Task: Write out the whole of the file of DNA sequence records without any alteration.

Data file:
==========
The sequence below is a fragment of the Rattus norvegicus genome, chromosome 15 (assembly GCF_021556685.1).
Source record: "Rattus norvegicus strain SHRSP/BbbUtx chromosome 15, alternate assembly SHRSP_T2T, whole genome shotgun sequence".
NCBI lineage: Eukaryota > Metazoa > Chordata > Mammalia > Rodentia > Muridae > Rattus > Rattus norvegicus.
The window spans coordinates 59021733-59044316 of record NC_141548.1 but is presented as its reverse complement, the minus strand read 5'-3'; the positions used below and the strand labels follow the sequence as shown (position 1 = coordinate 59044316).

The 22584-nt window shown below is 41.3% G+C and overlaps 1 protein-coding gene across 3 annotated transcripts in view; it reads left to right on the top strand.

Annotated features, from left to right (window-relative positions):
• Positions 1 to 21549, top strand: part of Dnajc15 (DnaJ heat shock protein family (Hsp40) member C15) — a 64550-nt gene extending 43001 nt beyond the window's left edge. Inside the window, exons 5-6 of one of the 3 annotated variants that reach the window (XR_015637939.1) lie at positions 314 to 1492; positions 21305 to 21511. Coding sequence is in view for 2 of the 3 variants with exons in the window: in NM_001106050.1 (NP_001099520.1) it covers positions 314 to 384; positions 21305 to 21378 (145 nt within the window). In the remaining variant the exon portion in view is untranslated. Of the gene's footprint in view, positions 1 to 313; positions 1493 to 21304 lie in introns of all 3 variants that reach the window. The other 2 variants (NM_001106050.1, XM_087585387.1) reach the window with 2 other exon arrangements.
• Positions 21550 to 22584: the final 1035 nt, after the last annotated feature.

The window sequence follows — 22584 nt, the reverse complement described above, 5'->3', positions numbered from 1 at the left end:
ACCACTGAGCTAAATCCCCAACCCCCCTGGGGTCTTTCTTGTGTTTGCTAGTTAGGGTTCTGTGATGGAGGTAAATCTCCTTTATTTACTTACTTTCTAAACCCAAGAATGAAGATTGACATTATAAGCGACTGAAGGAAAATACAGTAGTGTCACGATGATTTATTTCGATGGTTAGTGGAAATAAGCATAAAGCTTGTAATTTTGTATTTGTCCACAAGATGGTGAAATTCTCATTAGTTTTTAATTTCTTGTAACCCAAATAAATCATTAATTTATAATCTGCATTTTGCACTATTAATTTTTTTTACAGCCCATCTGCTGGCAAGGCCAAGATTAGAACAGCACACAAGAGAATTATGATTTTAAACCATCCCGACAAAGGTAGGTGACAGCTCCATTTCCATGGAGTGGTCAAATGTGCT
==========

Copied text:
The sequence below is a fragment of the Rattus norvegicus genome, chromosome 15 (assembly GCF_021556685.1).
Source record: "Rattus norvegicus strain SHRSP/BbbUtx chromosome 15, alternate assembly SHRSP_T2T, whole genome shotgun sequence".
NCBI lineage: Eukaryota > Metazoa > Chordata > Mammalia > Rodentia > Muridae > Rattus > Rattus norvegicus.
The window spans coordinates 59021733-59044316 of record NC_141548.1 but is presented as its reverse complement, the minus strand read 5'-3'; the positions used below and the strand labels follow the sequence as shown (position 1 = coordinate 59044316).

The 22584-nt window shown below is 41.3% G+C and overlaps 1 protein-coding gene across 3 annotated transcripts in view; it reads left to right on the top strand.

Annotated features, from left to right (window-relative positions):
• Positions 1 to 21549, top strand: part of Dnajc15 (DnaJ heat shock protein family (Hsp40) member C15) — a 64550-nt gene extending 43001 nt beyond the window's left edge. Inside the window, exons 5-6 of one of the 3 annotated variants that reach the window (XR_015637939.1) lie at positions 314 to 1492; positions 21305 to 21511. Coding sequence is in view for 2 of the 3 variants with exons in the window: in NM_001106050.1 (NP_001099520.1) it covers positions 314 to 384; positions 21305 to 21378 (145 nt within the window). In the remaining variant the exon portion in view is untranslated. Of the gene's footprint in view, positions 1 to 313; positions 1493 to 21304 lie in introns of all 3 variants that reach the window. The other 2 variants (NM_001106050.1, XM_087585387.1) reach the window with 2 other exon arrangements.
• Positions 21550 to 22584: the final 1035 nt, after the last annotated feature.

The window sequence follows — 22584 nt, the reverse complement described above, 5'->3', positions numbered from 1 at the left end:
ACCACTGAGCTAAATCCCCAACCCCCCTGGGGTCTTTCTTGTGTTTGCTAGTTAGGGTTCTGTGATGGAGGTAAATCTCCTTTATTTACTTACTTTCTAAACCCAAGAATGAAGATTGACATTATAAGCGACTGAAGGAAAATACAGTAGTGTCACGATGATTTATTTCGATGGTTAGTGGAAATAAGCATAAAGCTTGTAATTTTGTATTTGTCCACAAGATGGTGAAATTCTCATTAGTTTTTAATTTCTTGTAACCCAAATAAATCATTAATTTATAATCTGCATTTTGCACTATTAATTTTTTTTACAGCCCATCTGCTGGCAAGGCCAAGATTAGAACAGCACACAAGAGAATTATGATTTTAAACCATCCCGACAAAGGTAGGTGACAGCTCCATTTCCATGGAGTGGTCAAATGTGCT